Dehydration is all too common when water is inaccessible or even if the water a building provides simply comes with a funny taste. Ensuring healthy and suitable drinking water will help building occupants stave off dehydration, which can affect all aspects of health.

3. Light

The WELL Building Standard focuses heavily on a building’s lighting system, both in quality (improved lighting can increase alertness, enhance occupant experience, and promote healthy sleep) and efficiency (maximizing daylight harvesting and the use of LEDs instead of fluorescent lamps can both drastically minimize electricity costs).

Notable statistic supporting the need for WELL: 50 to 70 million American adults suffer from sleep disorders.

Harsh, inconsistent, or glare-filled lighting over the course of eight- to ten-hour workdays  is a prominent cause of sleep disorders, throwing humans off their natural circadian rhythms while causing frequent headaches.

So not only will more efficient lighting design save building owners money (not to mention the tax benefits afforded to buildings for certain lighting installations), but promoting a healthy sleeping cycle through lighting ensures the building will be filled with more productive and content employees.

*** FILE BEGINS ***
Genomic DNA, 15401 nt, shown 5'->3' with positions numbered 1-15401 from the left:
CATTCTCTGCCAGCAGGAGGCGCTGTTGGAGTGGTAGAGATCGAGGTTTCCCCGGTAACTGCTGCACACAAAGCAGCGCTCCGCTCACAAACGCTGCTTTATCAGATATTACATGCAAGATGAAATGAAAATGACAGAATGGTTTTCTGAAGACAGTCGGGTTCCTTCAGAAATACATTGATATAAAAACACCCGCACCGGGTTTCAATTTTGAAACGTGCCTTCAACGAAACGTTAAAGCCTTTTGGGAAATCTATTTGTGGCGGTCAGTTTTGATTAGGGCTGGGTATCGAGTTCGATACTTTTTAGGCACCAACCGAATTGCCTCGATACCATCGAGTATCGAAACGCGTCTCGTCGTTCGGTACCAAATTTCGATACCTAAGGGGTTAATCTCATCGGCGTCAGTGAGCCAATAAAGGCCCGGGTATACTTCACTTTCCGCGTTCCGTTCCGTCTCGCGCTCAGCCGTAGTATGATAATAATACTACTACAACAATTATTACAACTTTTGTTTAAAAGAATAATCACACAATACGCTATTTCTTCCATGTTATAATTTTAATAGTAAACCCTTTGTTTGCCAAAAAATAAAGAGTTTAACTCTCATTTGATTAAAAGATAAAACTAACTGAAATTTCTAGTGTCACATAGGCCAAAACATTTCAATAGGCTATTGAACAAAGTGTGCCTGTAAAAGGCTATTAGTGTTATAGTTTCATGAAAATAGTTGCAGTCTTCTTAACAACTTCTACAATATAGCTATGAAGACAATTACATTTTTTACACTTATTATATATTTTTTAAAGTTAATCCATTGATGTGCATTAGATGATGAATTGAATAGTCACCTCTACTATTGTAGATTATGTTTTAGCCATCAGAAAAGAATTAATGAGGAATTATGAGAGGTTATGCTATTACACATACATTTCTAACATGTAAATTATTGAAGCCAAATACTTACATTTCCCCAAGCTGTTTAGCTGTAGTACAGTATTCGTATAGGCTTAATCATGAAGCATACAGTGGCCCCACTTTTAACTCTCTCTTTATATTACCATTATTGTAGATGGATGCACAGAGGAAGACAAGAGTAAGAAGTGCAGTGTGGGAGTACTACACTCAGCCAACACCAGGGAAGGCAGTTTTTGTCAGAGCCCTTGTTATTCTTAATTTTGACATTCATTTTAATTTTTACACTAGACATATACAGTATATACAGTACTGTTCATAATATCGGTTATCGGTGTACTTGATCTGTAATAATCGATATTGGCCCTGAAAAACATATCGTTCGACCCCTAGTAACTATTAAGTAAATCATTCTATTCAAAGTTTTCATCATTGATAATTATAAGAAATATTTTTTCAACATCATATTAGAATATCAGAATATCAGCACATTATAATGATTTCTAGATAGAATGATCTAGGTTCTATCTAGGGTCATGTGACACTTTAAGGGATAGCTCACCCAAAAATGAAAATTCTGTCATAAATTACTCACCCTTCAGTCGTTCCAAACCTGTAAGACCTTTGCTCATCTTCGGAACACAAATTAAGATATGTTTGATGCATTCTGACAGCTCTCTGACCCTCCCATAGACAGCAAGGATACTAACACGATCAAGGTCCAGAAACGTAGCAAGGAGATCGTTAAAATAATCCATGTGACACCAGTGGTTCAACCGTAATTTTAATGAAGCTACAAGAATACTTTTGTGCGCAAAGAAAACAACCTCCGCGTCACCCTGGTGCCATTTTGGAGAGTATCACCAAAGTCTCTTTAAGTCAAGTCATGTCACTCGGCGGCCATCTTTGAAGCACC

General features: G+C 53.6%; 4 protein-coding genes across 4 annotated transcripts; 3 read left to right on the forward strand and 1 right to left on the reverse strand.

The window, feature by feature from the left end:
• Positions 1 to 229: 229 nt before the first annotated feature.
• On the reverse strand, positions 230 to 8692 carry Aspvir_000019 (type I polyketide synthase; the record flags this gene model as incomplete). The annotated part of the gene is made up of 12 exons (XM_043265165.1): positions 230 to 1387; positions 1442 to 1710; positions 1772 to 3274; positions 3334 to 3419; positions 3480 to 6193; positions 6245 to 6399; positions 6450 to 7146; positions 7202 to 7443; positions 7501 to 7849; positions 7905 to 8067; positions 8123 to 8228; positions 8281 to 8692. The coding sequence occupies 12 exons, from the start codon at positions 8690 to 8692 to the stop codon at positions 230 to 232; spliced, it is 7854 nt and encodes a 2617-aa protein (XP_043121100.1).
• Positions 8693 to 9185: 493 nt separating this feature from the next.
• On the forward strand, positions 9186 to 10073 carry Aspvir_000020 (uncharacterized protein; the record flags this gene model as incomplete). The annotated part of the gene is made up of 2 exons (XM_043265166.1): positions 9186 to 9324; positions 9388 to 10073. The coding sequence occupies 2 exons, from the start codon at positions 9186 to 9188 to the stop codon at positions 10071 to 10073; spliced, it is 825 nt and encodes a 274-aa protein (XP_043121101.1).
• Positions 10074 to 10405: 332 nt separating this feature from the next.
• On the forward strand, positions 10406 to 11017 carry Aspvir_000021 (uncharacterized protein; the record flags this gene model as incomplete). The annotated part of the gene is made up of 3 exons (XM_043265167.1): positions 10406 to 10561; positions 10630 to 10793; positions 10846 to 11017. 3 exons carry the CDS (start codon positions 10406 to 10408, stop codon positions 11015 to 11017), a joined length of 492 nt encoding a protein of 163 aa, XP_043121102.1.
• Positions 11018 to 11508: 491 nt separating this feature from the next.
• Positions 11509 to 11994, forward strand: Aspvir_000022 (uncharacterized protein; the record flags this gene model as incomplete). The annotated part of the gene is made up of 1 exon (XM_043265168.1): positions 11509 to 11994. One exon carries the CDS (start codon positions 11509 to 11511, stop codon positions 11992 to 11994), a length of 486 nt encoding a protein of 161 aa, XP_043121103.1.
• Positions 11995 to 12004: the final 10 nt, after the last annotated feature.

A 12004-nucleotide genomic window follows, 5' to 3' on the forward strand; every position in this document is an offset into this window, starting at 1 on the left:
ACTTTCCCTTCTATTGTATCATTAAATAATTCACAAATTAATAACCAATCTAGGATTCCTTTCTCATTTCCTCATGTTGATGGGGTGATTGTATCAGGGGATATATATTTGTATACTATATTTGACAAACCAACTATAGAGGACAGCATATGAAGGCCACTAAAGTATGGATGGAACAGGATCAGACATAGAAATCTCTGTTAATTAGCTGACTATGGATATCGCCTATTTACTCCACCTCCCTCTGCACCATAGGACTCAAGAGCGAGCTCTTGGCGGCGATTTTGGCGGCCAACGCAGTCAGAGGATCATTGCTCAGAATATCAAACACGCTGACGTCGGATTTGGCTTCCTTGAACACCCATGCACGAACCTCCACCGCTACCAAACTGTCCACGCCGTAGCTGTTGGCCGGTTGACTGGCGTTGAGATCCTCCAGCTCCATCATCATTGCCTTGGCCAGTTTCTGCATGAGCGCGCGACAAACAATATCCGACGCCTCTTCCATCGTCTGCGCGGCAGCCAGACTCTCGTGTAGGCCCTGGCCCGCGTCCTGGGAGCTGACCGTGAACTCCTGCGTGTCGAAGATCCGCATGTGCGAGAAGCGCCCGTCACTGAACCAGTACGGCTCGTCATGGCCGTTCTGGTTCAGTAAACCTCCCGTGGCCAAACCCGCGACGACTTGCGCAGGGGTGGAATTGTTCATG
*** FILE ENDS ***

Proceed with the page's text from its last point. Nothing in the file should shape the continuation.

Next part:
Photo courtesy Best Buy.

4. Comfort

The aspects of comfort on which the WELL Building Standard focuses include improved acoustics, olfactory comfort, and temperature and humidity control.

Notable statistic supporting the need for WELL: Worker performance can be lowered by 66 per cent when distracted by office noise, while even a 4 per cent to 6 per cent decline in productivity can be measured when building temperatures are non-optimal.

Don’t be fooled into thinking that just because the comfort part of the WELL Building Standard does not address immediate threats to safety that it is less important, as an uncomfortable workspace can be one of the worst aspects for an employer’s bottom line in lost productivity and profits.